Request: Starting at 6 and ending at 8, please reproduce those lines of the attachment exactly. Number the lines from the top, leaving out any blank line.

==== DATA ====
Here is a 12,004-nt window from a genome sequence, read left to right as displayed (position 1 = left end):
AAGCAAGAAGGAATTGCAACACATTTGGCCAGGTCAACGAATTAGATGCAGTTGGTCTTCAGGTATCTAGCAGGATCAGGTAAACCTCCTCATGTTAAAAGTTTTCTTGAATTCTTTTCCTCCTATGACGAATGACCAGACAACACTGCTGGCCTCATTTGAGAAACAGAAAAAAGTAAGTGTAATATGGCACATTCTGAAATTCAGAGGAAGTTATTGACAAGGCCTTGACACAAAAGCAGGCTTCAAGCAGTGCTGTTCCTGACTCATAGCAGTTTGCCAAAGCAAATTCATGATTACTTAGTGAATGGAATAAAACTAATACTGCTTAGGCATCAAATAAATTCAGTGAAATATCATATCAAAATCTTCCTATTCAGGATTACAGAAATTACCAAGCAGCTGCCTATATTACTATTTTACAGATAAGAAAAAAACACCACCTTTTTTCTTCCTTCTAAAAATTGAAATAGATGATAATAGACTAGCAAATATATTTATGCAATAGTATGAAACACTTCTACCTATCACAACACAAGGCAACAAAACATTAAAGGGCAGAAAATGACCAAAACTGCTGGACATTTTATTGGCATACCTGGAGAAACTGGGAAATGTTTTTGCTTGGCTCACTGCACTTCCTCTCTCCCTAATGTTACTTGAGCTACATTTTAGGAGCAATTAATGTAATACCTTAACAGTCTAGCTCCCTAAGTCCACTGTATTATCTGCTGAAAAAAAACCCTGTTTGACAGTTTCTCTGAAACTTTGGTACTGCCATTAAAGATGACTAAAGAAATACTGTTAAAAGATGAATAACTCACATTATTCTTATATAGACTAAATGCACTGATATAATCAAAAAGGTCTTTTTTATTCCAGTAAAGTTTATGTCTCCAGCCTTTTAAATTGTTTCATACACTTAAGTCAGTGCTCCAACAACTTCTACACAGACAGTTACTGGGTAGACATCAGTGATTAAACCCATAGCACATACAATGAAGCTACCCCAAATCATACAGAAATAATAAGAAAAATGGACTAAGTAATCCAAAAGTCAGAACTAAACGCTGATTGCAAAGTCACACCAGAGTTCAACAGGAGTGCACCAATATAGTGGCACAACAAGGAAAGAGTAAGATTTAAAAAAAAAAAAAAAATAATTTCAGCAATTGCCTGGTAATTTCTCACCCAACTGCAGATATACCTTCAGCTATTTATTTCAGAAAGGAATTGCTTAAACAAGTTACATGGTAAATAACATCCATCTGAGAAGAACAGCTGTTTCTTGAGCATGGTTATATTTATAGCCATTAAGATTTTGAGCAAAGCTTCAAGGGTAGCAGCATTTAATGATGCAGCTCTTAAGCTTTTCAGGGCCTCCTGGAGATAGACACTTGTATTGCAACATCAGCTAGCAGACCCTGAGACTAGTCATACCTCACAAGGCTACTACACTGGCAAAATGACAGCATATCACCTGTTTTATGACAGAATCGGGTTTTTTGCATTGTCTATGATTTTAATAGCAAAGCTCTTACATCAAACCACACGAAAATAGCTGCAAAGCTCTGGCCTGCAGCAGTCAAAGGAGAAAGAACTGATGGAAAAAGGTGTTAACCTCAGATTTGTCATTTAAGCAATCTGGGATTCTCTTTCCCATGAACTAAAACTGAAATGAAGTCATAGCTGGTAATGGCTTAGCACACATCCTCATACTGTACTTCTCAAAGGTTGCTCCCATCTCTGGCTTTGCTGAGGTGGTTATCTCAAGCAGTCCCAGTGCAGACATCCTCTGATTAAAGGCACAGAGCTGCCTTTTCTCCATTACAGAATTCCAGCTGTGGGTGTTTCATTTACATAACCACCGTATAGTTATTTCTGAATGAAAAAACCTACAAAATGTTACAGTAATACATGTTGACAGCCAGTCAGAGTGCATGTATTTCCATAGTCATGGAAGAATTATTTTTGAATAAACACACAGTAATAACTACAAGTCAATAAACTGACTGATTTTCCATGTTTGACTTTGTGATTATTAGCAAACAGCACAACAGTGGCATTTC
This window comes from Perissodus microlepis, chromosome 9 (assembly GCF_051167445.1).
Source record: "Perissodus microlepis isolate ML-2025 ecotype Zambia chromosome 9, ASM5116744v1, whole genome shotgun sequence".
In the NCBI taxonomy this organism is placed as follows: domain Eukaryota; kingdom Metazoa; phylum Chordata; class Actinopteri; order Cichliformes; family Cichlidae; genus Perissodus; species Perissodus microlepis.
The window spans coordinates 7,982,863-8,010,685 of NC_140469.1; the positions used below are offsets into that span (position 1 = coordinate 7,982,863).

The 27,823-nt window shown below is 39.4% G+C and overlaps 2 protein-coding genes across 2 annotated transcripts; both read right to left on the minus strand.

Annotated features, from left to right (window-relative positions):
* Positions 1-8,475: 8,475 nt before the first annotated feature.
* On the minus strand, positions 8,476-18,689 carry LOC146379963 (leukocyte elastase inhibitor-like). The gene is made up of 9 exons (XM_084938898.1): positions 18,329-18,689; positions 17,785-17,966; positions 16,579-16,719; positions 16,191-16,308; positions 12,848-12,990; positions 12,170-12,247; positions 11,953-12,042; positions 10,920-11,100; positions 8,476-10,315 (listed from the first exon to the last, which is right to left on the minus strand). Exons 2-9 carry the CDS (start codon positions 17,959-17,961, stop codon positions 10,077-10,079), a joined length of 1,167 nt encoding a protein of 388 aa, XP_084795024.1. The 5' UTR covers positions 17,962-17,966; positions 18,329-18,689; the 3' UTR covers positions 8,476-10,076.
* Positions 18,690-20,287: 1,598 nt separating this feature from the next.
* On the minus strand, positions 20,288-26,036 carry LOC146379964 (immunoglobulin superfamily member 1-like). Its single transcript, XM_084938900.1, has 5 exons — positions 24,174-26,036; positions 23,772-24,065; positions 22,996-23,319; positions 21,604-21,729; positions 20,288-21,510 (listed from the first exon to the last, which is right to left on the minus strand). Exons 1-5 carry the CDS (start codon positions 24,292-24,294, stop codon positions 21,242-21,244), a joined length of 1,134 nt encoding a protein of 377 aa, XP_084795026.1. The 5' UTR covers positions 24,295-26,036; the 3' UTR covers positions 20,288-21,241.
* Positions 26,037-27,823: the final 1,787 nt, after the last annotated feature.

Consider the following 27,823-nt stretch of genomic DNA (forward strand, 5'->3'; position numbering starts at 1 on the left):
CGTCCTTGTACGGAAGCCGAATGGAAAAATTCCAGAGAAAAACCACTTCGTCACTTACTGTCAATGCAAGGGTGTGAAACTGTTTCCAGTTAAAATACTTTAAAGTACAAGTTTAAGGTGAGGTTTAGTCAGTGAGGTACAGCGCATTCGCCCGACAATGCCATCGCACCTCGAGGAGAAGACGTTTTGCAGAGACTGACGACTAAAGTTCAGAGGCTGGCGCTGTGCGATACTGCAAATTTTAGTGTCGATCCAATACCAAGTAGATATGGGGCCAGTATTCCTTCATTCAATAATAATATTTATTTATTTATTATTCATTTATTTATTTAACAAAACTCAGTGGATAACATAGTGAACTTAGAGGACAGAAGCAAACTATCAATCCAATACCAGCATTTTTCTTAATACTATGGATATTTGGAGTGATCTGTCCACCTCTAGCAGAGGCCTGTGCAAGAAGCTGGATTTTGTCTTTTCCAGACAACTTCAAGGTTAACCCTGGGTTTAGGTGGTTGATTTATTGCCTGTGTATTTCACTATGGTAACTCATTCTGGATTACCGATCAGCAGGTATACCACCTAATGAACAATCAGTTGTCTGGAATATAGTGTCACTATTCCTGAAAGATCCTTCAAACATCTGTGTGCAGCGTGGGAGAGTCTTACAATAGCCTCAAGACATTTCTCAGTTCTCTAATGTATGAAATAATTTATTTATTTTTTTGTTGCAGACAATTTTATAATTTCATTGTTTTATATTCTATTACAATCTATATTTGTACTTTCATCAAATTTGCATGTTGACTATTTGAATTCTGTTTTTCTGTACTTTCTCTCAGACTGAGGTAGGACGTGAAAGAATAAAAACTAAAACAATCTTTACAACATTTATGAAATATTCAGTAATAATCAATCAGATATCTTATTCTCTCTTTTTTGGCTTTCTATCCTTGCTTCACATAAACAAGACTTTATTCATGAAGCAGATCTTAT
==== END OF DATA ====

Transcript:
The window spans coordinates 7,982,863-8,010,685 of NC_140469.1; the positions used below are offsets into that span (position 1 = coordinate 7,982,863).

The 27,823-nt window shown below is 39.4% G+C and overlaps 2 protein-coding genes across 2 annotated transcripts; both read right to left on the minus strand.

Annotated features, from left to right (window-relative positions):